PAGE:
What is it with Pacific islands and statues? The moai of Easter Island are the most famous, but similar relics have been found on Fiji, Tahiti, Hawaii and Okinawa, among other places. Jeju’s own version is the dolhareubang, or “stone grandfather”. Commonly abbreviated to hareubang (하르방), they can be found all over Korea – nowadays usually outside fish restaurants wishing to drum up custom. Bulgy-eyed and often cheery, they differ from their Polynesian counterparts by being quite expressive. Their hands rest on their tummies as if full of food; those with left above right are said to be military, as opposed to the more scholarly right-above-left brigade.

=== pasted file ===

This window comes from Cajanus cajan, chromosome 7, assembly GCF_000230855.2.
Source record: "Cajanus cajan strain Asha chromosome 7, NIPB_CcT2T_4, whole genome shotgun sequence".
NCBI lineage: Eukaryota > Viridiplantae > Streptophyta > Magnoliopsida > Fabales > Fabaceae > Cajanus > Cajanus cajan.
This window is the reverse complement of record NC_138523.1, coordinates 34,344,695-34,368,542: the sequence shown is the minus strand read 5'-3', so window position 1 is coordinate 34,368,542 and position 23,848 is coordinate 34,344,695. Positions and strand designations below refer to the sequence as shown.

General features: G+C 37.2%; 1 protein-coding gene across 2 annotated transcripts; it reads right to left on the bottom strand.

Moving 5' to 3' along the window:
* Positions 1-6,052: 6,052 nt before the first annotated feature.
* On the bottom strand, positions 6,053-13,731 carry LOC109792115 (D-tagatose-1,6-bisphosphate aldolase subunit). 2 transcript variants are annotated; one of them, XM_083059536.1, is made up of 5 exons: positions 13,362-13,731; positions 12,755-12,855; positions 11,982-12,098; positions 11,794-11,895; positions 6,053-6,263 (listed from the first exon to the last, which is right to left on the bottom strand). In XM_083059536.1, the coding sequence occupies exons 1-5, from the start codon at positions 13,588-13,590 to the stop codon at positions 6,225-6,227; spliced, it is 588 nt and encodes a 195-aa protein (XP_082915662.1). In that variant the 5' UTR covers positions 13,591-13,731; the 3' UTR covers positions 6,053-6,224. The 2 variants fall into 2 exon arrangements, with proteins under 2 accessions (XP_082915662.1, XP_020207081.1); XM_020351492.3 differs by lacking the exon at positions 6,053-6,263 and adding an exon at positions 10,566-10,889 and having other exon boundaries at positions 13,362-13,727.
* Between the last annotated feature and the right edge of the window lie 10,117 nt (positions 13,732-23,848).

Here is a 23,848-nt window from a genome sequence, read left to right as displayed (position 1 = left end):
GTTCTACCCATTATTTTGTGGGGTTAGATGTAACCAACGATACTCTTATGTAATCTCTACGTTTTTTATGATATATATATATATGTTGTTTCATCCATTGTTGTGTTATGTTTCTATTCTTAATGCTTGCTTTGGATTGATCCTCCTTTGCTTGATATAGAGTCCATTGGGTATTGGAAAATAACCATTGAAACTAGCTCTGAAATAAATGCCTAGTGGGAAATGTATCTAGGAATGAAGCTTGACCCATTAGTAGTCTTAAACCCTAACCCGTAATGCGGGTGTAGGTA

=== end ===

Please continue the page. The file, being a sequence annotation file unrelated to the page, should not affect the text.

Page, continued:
Like the moai, the origin and purpose of the statues remain shrouded in mystery, though it seems likely that they were placed at village entrances as a means of protection. Another theory, and one supported by their extremely phallic appearance, is that they served as sources of fertility – today, miniature versions are sold to women who are having trouble getting pregnant, as well as tourists wanting a souvenir of their trip to Jeju.
Today, only a few dozen authentic hareubang remain; the most accessible can be found in Jeju City, at the entrance to the Folklore and Natural History Museum, and outside Samseonghyeol.